A new novel method can help detect epigenetic modifications in the blood of pregnant women, thereby helping foretell post-partum depression and prevent it before the symptoms turn worse.
The findings of the small study involving 52 pregnant women are described online in the journal Molecular Psychiatry.
"Postpartum depression can be harmful to both mother and child," says study leader Zachary Kaminsky, Ph.D., an assistant professor of psychiatry and behavioral sciences at the Johns Hopkins University School of Medicine. "But we don't have a reliable way to screen for the condition before it causes harm, and a test like this could be that way."
By studying mice, the Johns Hopkins researchers suspected that estrogen induced epigenetic changes in cells in the hippocampus, a part of the brain that governs mood. Kaminsky and his team then created a complicated statistical model to find the candidate genes most likely undergoing those epigenetic changes, which could be potential predictors for postpartum depression. That process resulted in the identification of two genes, known as TTC9B and HP1BP3, about which little is known save for their involvement in hippocampal activity.
Kaminsky says the genes in question may have something to do with the creation of new cells in the hippocampus and the ability of the brain to reorganize and adapt in the face of new environments — two elements important in mood. In some ways, he says, estrogen can behave like an antidepressant, so that when inhibited, it adversely affects mood.
The researchers later confirmed their findings in humans by looking for epigenetic changes to thousands of genes in blood samples from 52 pregnant women with mood disorders. Jennifer L. Payne, M.D., director of the Johns Hopkins Women's Mood Disorders Center, collected the blood samples. The women were followed both during and after pregnancy to see who developed postpartum depression.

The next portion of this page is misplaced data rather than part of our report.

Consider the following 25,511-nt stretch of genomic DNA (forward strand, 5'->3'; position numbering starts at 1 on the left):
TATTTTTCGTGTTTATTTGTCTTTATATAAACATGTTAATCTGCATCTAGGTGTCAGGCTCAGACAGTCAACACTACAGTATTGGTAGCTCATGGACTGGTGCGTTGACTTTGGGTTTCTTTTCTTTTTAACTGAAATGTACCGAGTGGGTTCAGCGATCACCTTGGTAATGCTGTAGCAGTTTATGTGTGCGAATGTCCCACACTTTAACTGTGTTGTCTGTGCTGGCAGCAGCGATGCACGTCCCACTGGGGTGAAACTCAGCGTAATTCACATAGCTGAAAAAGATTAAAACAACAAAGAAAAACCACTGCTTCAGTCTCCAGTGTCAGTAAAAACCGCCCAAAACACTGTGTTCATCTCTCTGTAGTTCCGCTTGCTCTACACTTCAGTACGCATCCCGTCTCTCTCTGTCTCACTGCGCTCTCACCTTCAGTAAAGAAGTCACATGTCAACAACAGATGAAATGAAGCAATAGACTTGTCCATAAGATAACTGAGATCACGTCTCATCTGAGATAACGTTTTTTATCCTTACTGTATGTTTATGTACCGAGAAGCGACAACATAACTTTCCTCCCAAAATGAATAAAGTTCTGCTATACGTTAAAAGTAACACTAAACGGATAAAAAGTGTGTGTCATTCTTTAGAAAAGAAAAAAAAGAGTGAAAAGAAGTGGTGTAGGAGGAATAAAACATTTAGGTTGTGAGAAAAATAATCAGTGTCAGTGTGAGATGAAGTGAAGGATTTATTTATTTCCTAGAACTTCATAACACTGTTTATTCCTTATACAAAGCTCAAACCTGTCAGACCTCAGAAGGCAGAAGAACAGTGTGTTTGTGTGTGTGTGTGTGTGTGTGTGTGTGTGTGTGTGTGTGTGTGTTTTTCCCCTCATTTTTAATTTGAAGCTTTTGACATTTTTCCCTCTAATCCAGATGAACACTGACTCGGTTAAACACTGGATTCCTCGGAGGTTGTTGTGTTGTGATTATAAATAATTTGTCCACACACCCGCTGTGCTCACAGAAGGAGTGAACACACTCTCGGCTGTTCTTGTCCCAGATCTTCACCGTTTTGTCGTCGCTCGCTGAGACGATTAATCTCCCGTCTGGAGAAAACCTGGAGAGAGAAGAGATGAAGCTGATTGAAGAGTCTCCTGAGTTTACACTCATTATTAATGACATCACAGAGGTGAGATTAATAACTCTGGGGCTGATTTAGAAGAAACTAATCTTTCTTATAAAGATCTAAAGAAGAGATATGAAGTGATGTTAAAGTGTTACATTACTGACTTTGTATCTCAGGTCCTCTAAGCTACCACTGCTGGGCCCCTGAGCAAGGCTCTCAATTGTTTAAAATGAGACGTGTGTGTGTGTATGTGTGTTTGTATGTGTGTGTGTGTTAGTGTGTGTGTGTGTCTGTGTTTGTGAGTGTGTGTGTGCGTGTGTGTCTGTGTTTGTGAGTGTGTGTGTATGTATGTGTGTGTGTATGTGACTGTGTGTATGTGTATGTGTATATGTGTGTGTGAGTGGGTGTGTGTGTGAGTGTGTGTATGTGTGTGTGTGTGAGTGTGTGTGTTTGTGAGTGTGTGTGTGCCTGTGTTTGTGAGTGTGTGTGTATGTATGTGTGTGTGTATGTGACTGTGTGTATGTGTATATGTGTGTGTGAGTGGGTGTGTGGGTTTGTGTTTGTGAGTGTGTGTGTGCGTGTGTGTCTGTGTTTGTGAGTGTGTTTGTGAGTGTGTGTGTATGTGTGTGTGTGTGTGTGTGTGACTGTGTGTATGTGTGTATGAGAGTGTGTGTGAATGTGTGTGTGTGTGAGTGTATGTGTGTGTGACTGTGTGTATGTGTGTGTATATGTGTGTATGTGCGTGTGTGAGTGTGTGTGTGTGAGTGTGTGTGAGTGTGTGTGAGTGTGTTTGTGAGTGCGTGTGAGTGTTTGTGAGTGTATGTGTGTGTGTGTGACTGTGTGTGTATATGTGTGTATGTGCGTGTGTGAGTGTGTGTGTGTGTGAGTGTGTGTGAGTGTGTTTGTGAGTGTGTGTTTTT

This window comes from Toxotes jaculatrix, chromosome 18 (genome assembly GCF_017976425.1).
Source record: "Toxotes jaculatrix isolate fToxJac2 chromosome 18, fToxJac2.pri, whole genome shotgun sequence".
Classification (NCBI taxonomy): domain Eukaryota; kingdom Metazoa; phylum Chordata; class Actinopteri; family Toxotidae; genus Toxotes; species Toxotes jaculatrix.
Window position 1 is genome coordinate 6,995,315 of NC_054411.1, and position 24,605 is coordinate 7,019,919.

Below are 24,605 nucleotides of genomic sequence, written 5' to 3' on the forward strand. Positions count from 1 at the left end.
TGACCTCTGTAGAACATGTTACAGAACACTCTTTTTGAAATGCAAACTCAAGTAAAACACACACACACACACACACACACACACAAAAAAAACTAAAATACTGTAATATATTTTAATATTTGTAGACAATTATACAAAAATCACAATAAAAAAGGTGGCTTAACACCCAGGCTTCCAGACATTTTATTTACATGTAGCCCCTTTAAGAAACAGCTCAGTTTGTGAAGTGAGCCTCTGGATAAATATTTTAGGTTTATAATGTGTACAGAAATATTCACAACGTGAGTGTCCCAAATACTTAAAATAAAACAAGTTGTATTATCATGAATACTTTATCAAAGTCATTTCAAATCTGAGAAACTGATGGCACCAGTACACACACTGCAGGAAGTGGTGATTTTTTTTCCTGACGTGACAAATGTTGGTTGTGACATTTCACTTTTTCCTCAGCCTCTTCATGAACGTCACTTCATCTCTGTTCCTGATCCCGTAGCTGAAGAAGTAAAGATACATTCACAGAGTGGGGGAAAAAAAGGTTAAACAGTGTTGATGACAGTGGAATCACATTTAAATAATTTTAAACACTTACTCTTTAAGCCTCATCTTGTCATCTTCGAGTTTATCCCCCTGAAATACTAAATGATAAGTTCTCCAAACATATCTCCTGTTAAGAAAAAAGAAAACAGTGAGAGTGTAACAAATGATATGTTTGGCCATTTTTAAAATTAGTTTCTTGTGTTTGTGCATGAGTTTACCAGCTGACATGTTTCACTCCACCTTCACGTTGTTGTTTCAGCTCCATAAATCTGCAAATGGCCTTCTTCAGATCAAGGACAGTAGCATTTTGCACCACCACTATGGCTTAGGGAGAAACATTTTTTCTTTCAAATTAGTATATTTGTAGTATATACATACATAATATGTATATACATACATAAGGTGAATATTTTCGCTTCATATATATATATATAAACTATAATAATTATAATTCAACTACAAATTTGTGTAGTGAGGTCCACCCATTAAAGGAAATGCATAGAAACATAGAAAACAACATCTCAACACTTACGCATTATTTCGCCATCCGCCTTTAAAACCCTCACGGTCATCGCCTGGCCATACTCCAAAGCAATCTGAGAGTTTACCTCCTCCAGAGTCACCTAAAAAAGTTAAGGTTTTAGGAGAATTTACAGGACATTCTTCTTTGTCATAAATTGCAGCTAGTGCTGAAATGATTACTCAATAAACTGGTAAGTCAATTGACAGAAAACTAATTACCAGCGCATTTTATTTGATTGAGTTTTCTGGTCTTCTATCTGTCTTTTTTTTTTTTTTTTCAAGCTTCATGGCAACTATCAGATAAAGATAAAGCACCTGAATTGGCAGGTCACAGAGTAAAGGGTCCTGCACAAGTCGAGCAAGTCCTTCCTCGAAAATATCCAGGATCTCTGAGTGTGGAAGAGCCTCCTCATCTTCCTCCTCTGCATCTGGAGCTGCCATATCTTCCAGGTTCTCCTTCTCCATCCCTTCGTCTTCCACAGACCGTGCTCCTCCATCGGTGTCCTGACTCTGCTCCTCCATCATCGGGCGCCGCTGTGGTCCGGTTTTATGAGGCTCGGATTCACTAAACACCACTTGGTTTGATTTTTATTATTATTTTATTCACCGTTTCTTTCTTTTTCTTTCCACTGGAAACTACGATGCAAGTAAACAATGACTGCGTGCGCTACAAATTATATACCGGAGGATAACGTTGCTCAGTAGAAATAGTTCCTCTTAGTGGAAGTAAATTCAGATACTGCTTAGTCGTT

The researchers noticed that women who developed postpartum depression exhibited stronger epigenetic changes in those genes that are most responsive to estrogen, suggesting that these women are more sensitive to the hormone's effects. Specifically, two genes were most highly correlated with the development of postpartum depression. TTC9B and HP1BP3 predicted with 85 percent certainty which women became ill.
"We were pretty surprised by how well the genes were correlated with postpartum depression," Kaminsky says. "With more research, this could prove to be a powerful tool."
Kaminsky says the next step in research would be to collect blood samples from a larger group of pregnant women and follow them for a longer period of time. He also says it would be useful to examine whether the same epigenetic changes are present in the offspring of women who develop postpartum depression.
Evidence suggests that early identification and treatment of postpartum depression can limit or prevent debilitating effects. Alerting women to the condition's risk factors — as well as determining whether they have a previous history of the disorder, other mental illness and unusual stress — is key to preventing long-term problems.
Research also shows, Kaminsky says, that postpartum depression not only affects the health and safety of the mother, but also her child's mental, physical and behavioral health.
Kaminsky says that if his preliminary work pans out, he hopes a blood test for the epigenetic biomarkers could be added to the battery of tests women undergo during pregnancy, and inform decisions about the use of antidepressants during pregnancy. There are concerns, he says, about the effects of these drugs on the fetus and their use must be weighed against the potentially debilitating consequences to both the mother and child of forgoing them.
"If you knew you were likely to develop postpartum depression, your decisions about managing your care could be made more clearly," he says.